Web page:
Discovery May Improve Treatment for Cancer-Related Condition

A protein-neutralizing antibody may curb or prevent symptoms of cachexia.

Unfortunately, the American Cancer Society predicts that more than 1.6 million Americans will be diagnosed with cancer this year, with nearly 38,000 new cases in Massachusetts alone. Roughly half of all cancer patients will develop cachexia, a debilitating condition characterized by loss of weight and muscle mass which can decrease chances of survival.

Until now, successful treatment of the condition has been limited, but new research published in the journal, Nature, by scientists at Harvard Medical School (HMS) and Dana-Farber Cancer Institute, may change that. In an experiment featuring mice with lung tumors, researchers discovered that administering a polyclonal antibody improved or prevented the symptoms of cachexia.

According to a Harvard report, the antibody “blocked the effects” of a tumor-secreted protein known as PTHrP:

This tumor-derived protein, [researchers] found, stimulated ‘beige’ fat cells—brown fat cells mixed with stored white fat in the body. The stimulation caused the white fat to ‘brown’—that is, to generate heat and cause weight loss even when the animals were at rest.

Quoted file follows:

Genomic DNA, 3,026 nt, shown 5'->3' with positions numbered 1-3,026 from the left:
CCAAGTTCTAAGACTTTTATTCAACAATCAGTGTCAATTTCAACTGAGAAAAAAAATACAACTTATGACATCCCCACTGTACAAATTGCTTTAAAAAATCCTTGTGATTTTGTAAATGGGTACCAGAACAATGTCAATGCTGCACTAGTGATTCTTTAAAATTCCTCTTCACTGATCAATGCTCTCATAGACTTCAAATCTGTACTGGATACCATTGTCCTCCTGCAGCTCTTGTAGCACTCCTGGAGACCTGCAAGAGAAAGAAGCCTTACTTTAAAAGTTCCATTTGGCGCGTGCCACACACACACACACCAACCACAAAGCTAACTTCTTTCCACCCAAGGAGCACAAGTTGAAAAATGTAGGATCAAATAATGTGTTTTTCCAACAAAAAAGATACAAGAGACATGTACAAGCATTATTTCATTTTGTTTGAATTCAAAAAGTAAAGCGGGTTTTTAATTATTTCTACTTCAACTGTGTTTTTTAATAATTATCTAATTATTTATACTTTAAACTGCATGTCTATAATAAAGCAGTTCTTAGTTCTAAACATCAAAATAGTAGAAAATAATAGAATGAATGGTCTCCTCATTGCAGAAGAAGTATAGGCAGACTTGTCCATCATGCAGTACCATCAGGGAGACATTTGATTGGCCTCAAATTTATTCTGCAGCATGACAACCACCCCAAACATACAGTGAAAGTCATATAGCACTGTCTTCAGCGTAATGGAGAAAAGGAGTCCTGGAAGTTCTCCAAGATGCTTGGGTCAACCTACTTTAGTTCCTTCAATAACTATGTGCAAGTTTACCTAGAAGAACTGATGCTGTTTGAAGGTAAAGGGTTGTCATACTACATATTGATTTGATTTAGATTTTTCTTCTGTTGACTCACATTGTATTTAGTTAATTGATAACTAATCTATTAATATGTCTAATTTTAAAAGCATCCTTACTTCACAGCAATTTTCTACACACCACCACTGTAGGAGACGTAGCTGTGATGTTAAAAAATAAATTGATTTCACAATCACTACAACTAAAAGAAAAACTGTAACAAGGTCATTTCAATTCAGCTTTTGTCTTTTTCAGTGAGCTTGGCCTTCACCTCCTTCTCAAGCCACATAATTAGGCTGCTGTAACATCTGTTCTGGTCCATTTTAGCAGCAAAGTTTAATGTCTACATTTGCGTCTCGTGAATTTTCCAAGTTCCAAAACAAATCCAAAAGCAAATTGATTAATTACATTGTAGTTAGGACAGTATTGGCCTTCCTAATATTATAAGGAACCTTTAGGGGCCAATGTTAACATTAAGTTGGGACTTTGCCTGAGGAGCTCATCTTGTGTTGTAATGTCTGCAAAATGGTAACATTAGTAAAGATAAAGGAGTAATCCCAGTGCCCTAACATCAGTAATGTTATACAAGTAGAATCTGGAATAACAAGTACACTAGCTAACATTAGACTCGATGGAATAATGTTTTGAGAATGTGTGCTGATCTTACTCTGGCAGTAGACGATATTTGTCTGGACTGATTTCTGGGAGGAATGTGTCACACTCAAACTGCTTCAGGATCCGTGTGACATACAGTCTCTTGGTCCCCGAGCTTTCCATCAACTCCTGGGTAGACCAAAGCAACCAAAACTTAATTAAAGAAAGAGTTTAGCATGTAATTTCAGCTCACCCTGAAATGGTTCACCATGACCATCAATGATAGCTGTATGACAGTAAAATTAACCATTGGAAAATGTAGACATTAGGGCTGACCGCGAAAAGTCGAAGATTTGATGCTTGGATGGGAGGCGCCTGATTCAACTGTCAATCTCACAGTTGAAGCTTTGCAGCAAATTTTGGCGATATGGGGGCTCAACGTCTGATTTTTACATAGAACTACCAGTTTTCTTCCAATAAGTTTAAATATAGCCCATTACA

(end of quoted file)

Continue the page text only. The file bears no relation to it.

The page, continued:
The researchers carried out two experiments using mice that developed lung tumors and cachexia. In one, they administered a polyclonal antibody that specifically neutralizes PTHrP and found that it prevented the wasting almost completely, while untreated animals became mildly cachexic.

In a second experiment, the antibody treatment prevented the loss of muscle mass and improved muscle function, while control animals developed severe muscle wasting.

Bruce Spiegelman, the study’s lead researcher and an HMS professor, said in the report that his team was surprised by the treatment’s positive effects on health and loss of muscle mass. According to the report, “the research suggests that PTHrP alone doesn’t directly cause muscle wasting, yet blocking the protein’s activity prevents it.”

Despite the success of the experiment, Spiegelman said more work is needed before the antibody treatment is used with human patients.

“Clinicians would probably first want to find out if the protein is elevated in certain cancers, and determine which patients would be good candidates for a clinical trial,” Spiegelman said in the report.